Pressure Injury Prevention

By Holly M. Hovan MSN, RN-BC, APRN.ACNS-BC, CWOCN-AP

Often when we hear the words "pressure injury," our brains are trained to think about staging the wound, considering treatment options, and obtaining a provider's order for care. Ideally, when we hear the words "pressure injury," we should think prevention! As Benjamin Franklin once said, "an ounce of prevention is worth a pound of cure." This is a very true statement and speaks volumes to our goals of care and education format when developing pressure injury prevention curriculum for our facilities.

Holly Hovan's picture
Wound Documentation Mistakes

By Holly M. Hovan MSN, RN-BC, APRN.ACNS-BC, CWOCN-AP

Documentation is a huge part of our practice as wound care nurses. It is how we take credit for the care we provide to our patients and how we explain things so that other providers can understand what is going on with the patient, and it is used for legal and billing purposes as well.

Holly Hovan's picture
Professional Development

By Holly M. Hovan, MSN, RN-BC, APRN-CNS, CWOCN-AP

As wound, ostomy, and continence (WOC) nurses, and nurses in general, we are often so busy taking care of others that sometimes we forget to take care of ourselves. A wise instructor in nursing school once told me, "If you don't take care of yourself first, you won't be able to take care of anyone else." I am often reminded of this when I travel and the flight attendant says "Please secure your own mask first!" Hearing that simple reminder will always and forever remind me to take care of myself first to best take care of others.

Holly Hovan's picture
Ostomy Certification

By Holly M. Hovan, MSN, RN-BC, APRN, CWOCN-AP

As someone who holds tricertification, I often feel as though my ostomy patients are the ones in whose lives I am making the biggest difference. Watching them progress, gain confidence in independent ostomy management, and enjoy their lives once again is one of the best feelings to me!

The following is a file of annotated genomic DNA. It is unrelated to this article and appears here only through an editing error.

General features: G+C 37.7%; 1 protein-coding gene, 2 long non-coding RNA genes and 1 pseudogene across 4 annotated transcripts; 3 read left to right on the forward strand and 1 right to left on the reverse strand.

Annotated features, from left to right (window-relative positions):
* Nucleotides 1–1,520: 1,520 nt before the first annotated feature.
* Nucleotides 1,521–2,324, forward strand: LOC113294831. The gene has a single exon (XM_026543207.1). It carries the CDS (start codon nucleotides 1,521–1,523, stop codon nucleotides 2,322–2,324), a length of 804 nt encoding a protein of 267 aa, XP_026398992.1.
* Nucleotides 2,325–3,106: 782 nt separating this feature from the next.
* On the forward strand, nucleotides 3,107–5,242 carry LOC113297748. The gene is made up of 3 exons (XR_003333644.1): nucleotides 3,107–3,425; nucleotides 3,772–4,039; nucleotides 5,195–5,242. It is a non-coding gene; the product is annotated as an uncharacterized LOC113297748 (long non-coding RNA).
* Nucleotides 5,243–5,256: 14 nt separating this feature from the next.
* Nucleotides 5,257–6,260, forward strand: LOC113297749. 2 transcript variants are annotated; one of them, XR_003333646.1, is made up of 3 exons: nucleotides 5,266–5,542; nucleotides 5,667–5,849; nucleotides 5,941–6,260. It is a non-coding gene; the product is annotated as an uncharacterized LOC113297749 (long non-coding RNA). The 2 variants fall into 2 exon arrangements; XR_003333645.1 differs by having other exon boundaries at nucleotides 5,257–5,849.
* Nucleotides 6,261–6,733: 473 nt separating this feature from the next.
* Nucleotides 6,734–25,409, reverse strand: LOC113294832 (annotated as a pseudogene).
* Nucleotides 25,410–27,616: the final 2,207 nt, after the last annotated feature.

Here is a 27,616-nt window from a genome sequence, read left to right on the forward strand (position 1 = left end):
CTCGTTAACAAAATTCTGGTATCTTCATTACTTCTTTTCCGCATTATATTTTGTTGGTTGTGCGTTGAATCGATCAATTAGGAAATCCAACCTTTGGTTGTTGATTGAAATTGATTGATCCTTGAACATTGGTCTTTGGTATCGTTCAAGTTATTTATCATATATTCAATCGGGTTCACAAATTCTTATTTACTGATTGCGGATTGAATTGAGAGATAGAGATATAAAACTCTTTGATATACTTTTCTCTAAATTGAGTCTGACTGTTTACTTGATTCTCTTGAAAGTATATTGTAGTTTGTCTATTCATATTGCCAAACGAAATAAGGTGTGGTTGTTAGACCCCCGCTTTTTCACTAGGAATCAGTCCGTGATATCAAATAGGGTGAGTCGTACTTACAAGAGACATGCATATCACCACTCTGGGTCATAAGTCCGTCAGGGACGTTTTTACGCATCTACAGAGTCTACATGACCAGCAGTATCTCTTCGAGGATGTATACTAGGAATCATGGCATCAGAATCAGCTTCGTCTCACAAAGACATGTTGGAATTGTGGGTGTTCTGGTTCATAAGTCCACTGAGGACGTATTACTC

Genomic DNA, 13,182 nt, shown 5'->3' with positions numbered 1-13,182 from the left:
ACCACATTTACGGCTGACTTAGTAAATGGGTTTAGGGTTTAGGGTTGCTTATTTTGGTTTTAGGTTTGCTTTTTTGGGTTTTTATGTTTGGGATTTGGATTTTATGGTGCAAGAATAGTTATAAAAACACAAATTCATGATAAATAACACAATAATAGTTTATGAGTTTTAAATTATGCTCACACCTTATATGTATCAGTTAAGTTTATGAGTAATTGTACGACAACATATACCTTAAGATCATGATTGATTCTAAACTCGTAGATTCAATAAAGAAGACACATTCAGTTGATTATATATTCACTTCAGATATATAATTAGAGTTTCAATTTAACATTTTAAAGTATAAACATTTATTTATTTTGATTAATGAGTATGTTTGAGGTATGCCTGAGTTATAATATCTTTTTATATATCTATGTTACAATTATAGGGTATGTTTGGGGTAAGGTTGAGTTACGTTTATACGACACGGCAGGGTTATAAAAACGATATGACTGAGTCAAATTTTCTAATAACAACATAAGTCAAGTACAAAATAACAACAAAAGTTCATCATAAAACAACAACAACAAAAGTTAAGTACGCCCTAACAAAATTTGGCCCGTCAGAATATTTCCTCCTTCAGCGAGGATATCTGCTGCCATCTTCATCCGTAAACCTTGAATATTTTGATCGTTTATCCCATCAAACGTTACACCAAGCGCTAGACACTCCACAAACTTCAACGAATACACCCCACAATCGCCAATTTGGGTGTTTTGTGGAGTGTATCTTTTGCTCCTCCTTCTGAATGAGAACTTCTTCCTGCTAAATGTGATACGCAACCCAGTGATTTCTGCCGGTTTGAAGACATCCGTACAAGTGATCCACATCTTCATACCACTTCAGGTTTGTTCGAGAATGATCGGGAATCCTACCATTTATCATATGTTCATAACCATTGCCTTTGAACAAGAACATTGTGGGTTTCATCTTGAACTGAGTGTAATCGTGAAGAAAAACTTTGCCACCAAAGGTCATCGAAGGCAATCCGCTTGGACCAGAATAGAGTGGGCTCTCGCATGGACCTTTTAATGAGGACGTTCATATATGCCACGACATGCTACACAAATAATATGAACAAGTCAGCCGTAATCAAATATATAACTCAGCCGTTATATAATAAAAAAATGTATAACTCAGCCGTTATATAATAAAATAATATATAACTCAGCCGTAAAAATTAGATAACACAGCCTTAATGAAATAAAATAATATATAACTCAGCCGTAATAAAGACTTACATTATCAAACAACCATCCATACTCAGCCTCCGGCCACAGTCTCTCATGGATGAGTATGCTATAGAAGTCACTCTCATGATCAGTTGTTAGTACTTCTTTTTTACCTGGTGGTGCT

Holly Hovan's picture
Wound Care Certification

Holly M. Hovan MSN, RN-BC, APRN-CNS, CWOCN-AP

Not many people wake up one day and say, "Wow, I really want to be a continence nurse!" In fact, sometimes people don't even really understand what a continence nurse is, their role, or the specialty in general. I often tell nurses that although we may not all hold certification, every nurse should be a continence nurse, especially in the long-term care setting.

Important Notice: The contents of the website such as text, graphics, images, and other materials contained on the website ("Content") are for informational purposes only. The Content is not intended to be a substitute for professional medical advice, diagnosis, or treatment. The content is not intended to substitute manufacturer instructions. Always seek the advice of your physician or other qualified health provider with any questions you may have regarding a medical condition or product usage. Refer to the Legal Notice for express terms of use.